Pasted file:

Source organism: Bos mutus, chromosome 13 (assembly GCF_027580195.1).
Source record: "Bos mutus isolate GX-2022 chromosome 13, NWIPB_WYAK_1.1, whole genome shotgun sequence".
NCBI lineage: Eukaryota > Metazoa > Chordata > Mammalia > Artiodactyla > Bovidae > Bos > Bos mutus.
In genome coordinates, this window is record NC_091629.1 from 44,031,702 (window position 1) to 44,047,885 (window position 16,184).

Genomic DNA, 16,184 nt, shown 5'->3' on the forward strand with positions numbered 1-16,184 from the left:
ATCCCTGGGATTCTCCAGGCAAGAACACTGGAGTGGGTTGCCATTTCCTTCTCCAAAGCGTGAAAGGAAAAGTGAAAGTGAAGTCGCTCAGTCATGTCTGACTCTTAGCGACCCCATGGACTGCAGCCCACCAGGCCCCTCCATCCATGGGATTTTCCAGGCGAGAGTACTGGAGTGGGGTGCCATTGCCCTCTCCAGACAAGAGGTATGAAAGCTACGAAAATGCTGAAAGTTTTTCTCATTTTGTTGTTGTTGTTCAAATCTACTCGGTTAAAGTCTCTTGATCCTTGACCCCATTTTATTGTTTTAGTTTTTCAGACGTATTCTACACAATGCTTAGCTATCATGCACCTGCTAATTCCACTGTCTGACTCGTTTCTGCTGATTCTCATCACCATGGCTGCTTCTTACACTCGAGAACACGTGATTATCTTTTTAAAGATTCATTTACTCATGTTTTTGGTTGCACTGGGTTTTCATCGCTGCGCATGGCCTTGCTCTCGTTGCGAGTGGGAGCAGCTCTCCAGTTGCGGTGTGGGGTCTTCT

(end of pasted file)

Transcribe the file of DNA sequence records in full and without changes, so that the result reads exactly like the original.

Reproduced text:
Source organism: Bos mutus, chromosome 13 (assembly GCF_027580195.1).
Source record: "Bos mutus isolate GX-2022 chromosome 13, NWIPB_WYAK_1.1, whole genome shotgun sequence".
NCBI lineage: Eukaryota > Metazoa > Chordata > Mammalia > Artiodactyla > Bovidae > Bos > Bos mutus.
In genome coordinates, this window is record NC_091629.1 from 44,031,702 (window position 1) to 44,047,885 (window position 16,184).

Genomic DNA, 16,184 nt, shown 5'->3' on the forward strand with positions numbered 1-16,184 from the left:
ATCCCTGGGATTCTCCAGGCAAGAACACTGGAGTGGGTTGCCATTTCCTTCTCCAAAGCGTGAAAGGAAAAGTGAAAGTGAAGTCGCTCAGTCATGTCTGACTCTTAGCGACCCCATGGACTGCAGCCCACCAGGCCCCTCCATCCATGGGATTTTCCAGGCGAGAGTACTGGAGTGGGGTGCCATTGCCCTCTCCAGACAAGAGGTATGAAAGCTACGAAAATGCTGAAAGTTTTTCTCATTTTGTTGTTGTTGTTCAAATCTACTCGGTTAAAGTCTCTTGATCCTTGACCCCATTTTATTGTTTTAGTTTTTCAGACGTATTCTACACAATGCTTAGCTATCATGCACCTGCTAATTCCACTGTCTGACTCGTTTCTGCTGATTCTCATCACCATGGCTGCTTCTTACACTCGAGAACACGTGATTATCTTTTTAAAGATTCATTTACTCATGTTTTTGGTTGCACTGGGTTTTCATCGCTGCGCATGGCCTTGCTCTCGTTGCGAGTGGGAGCAGCTCTCCAGTTGCGGTGTGGGGTCTTCT